# Divergence of Poynting vector

This section describes how to calculate the absorption per unit volume from the divergence of the Poynting vector. Divergence calculations tend to be very sensitive to numerical problems, which makes this technique inferior to the other techniques described in this section.

The loss per unit volume can be calculated from the Poynting vector by

$$\frac{dL}{dV} = \frac{1}{2} real(\nabla \cdot P)$$

Consider the example file usr_absorption_divergence.fsp. The simulation consists of a gold nanoparticle in a background material that has an index of 1.5 + i0.05. A TFSF source is used to excite the simulation and a 3D power monitor is used to measure the Poynting vector.

We want to measure the power absorbed in the gold nanoparticle. If the background was not absorbing, a box of 2D power monitors around the particle could be used to measure the total absorbed power. In this case, since the background is also absorbing, the box technique will not work. Instead, we will measure the Poynting vector as a function of (x,y,z), and calculate the loss with the above formula. The loss per volume can be integrated over the volume of the gold sphere, giving the total power absorbed by the gold.

Load the file usr_absorption_divergence.fsp, and run the simulation. When the simulation is complete, run the script usr_absorption_divergence.lsf. It will calculate the total power absorbed within the box of monitors using two techniques. First, with a box of 2D monitors measuring the transmission through each surface. Second, by calculating the loss per unit volume, then integrating over the entire volume of the box. Both techniques give 48% absorption.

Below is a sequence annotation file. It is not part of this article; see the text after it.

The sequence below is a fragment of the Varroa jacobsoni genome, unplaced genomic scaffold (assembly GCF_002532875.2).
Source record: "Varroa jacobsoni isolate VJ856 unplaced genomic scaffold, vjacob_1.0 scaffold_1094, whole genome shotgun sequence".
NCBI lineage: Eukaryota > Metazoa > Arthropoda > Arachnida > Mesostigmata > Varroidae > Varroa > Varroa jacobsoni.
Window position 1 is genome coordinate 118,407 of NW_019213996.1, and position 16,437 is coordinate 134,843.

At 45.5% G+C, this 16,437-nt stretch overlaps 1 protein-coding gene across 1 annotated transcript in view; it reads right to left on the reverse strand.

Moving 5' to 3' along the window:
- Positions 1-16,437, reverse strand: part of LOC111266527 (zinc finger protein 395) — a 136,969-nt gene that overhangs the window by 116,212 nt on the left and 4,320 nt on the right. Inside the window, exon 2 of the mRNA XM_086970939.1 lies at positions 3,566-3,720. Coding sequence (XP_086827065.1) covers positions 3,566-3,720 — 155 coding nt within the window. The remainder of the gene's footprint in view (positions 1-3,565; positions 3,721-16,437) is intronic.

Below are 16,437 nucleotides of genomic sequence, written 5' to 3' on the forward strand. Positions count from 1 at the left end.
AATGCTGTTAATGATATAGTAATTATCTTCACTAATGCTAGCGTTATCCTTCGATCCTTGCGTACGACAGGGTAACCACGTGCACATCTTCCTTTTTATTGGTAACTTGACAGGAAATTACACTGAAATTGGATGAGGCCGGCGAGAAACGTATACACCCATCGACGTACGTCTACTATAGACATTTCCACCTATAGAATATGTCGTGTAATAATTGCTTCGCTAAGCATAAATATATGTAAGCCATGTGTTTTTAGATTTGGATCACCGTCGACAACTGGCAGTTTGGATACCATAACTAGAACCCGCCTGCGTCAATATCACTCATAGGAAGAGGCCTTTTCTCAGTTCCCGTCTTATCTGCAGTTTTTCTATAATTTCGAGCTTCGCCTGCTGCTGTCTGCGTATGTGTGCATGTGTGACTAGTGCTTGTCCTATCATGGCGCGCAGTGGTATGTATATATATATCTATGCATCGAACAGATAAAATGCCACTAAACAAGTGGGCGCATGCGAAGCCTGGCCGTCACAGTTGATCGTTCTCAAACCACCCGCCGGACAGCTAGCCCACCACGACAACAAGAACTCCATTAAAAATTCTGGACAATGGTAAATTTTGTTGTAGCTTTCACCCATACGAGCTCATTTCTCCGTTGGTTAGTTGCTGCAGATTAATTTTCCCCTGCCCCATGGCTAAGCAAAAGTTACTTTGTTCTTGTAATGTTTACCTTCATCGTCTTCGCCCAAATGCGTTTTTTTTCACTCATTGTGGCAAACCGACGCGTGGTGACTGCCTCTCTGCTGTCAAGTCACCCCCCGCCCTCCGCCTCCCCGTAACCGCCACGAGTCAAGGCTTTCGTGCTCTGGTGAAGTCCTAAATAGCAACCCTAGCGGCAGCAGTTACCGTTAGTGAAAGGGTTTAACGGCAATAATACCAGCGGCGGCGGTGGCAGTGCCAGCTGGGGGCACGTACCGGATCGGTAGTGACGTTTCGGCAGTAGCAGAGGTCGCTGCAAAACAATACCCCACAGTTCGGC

Next, the loss within the gold particle is calculated by integrating the loss over the volume of the sphere. It is quite small, only 0.1% of the total power. This seems reasonable after looking at a slice of the loss per unit volume in the XY plane. There is only a small amount of absorption in the particle very close to its surface. The matching slice of the integration filter is also shown. The power absorbed in any arbitrary volume can be calculated by modifying the integration filter.

Note: 3D monitors can require large amounts of memory and computation time. Therefore, it is best to keep them as small as possible. Similarly, keep the number of frequency points small, and only record the field components that are necessary. In this example, only the Poynting vector was saved, not the E and H field components. |